• Research demonstrates that the benefits of flexibility training also includes “stretch induced hypertrophy” which refers to an increase in muscle size leading to increased strength.
  • Research studies have not found that pre-exercise stretching prevents injury.  In fact, it would theoretically increase the chance of injury by temporarily reducing the muscles ability to absorb force.
  • Research suggests that stretching between bouts of exercise likely reduces the chances of injury during exercise.
  • More important than simple flexibility is end range control/strength.  Improvements in flexibility in the absence of end range strength produces “useless flexibility” said ranges will be unattainable during functional movements.

Functional Range Conditioning (FRC)™, a method of training that combines stretching with strengthening in order to quickly improve flexibility while also creating “flexible strength.”  This concept, based on scientific principles that will be discussed at FRC™ certification seminars.  HOWEVER….further to this concept, the FRC™ system is designed to induce many more beneficial cellular adaptations with use for:

 To Learn more about FUNCTIONAL RANGE CONDITIONING visit FUNCTIONALRANGECONDITIONING.com 

To your success,

Kevin Neeld
UltimateHockeyTraining.com

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References:

  1. Magnusson SP, Simonsen EB, Aagaard P, Kjaer M.  Biomechanical responses to repeated stretches in human hamstring muscle in vivo.  Am J Sports Med 1996;24:622-628.
  2. Magnusson SP, Aagaard P, Larsson B, Kjaer M.  Passive energy absorption by human muscle-tendon unit is unaffected by increase in intramuscular temperature.  J Appl Physiol 2000;88:1215-1220.
  3. Magnusson SP, Simonsen EB, Aagaard P, Soukka A, Kjaer M.  A mechanism for altered flexibility in human skeletal muscle.  J Physiol (Lond) 1996;497:291-298.
  4. Halbertsma JPK, Goeken LNH.  Stretching exercises: effect on passive extensibility and stiffness in short hamstrings of healthy subjects.  Arch Phys Med Rehabil 1994;75:976-981.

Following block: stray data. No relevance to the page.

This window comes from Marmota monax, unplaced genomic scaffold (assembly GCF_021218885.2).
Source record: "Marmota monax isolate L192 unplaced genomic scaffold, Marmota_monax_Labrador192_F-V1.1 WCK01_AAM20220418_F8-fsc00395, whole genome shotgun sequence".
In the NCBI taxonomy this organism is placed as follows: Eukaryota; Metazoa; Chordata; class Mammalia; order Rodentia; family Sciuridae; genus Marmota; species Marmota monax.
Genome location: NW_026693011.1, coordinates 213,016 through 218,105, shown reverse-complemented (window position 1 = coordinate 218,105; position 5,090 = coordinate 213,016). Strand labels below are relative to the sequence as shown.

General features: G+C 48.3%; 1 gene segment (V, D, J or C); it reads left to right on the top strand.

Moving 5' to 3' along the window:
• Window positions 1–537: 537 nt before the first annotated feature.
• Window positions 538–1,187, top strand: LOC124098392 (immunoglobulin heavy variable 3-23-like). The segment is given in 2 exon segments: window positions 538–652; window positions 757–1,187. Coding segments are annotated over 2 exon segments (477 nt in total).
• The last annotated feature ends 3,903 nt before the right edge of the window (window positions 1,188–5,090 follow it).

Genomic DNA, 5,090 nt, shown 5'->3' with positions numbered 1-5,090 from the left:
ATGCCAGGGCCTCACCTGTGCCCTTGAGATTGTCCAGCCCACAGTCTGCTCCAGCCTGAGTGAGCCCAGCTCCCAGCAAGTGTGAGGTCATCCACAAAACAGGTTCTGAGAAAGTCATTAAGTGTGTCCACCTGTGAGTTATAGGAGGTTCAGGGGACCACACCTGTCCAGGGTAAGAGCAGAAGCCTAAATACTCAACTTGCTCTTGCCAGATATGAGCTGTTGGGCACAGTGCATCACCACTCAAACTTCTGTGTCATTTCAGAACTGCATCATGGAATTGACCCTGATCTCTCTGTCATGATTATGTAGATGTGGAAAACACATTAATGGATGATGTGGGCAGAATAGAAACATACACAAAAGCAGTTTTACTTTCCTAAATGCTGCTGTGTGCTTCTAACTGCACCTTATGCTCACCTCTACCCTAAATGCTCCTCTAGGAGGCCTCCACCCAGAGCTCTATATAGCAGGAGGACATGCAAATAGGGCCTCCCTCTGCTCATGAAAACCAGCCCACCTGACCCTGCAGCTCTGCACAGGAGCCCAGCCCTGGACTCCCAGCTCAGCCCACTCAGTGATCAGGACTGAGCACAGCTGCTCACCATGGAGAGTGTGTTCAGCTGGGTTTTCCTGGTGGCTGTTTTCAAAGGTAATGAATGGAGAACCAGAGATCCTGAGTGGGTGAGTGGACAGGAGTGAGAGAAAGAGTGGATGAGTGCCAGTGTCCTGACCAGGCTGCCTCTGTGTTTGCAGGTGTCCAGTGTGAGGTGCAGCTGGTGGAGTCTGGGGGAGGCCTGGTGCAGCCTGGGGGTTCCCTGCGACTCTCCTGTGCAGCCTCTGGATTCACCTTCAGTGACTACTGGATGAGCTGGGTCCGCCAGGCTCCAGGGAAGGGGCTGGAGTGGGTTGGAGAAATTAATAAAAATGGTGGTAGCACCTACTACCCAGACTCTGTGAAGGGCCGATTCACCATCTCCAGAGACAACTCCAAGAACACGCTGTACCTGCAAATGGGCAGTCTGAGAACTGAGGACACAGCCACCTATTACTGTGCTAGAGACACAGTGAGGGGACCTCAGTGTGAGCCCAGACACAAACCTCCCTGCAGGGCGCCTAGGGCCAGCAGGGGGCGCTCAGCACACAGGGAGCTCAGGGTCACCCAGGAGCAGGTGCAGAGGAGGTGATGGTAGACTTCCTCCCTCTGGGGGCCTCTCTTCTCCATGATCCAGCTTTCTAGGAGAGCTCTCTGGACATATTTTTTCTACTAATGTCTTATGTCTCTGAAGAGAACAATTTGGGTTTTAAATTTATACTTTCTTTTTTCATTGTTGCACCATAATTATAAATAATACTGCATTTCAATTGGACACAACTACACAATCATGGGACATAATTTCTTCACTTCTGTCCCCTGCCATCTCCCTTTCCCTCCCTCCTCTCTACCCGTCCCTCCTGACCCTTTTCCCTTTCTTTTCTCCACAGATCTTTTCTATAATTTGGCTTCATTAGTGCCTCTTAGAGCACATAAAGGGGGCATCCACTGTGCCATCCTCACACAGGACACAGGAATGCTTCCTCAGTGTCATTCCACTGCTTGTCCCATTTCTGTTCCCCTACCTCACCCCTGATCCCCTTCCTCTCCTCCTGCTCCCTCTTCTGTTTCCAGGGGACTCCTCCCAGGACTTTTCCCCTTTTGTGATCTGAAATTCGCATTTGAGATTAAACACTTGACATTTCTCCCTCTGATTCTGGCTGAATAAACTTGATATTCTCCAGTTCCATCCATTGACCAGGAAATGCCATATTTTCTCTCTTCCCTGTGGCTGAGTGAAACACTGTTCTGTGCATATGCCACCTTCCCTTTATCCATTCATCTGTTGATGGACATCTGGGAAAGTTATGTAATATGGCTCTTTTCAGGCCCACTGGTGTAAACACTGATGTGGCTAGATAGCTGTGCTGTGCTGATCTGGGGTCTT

5. Goldspink DF, Cox VM, Smith SK, Eaves LA, Osbaldeston NJ, Lee DM, et al.  Muscle growth in response to mechanical stimuli.  Am J Physio 1995;268:E288-E297.
  6. Always SE.  Force and contractile characteristics after stretch overload in quail anterior latissimus dorsi muscle.  J Appl Physiol 1994;77:135-141.
  7. Yang S, Alnaqeeb M, Simpson H, Goldspink G.  Changes in muscle fibre type, muscle mass and IGF-I gene expression in rabbit skeletal muscle subjected to stretch.  J Anat 1997;190:613-622.
  8. Shrier I.  Does stretching improve performance?  A systematic and critical review of the literature.  Clin J Sport Med 2004;14:267-273.
  9. Thacker SB, Gilchrist J, Stroup DF, Kimsey CD.  The impact of stretching on sports injury risk: a systematic review of the literature.  Med Sci Sports Exerc 2004;36:371-378.
  10. Weldon SM, Hill RH.  The efficacy of stretching for prevention of exercise-related injury: a systematic review of the literature.  Man Ther 2003;8:141-150.
  11. Herbert RD, Gabriel M.  Effects of stretching before and after exercising on muscle soreness and risk of injury: systematic review.  Br Med J 2002;325:468.
  12. Amako M, Oda T, Masuoka K, Yokoi H, Campisi P.  Effect of static stretching on prevention of injuries for military recruits.  Mil Med 2003;168:442-446.
  13. Malliaropoulos N, Papalexandris S, Papalada A, Papacostas E.  The role of stretching in rehabilitation of hamstring injuries: 80 athletes follow-up.  Med Sci Sports Exerc 2004;36:756-759.
  14. Garrett WE Jr.  Muscle strain injuries: clinical and basic aspects.  Med Sci Sports Exerc 1990;22:436-443.
  15. Safran MR, Seaber AV, Garrett WE.  Warm-up and muscular injury prevention: an update.  Sports Med 1989;8:239-249.
  16. Shellock FG, Prentice WE.  Warming-up and stretching for improved physical performance and prevention of sports-related injuries.  Sports Med 1985;2:267-278.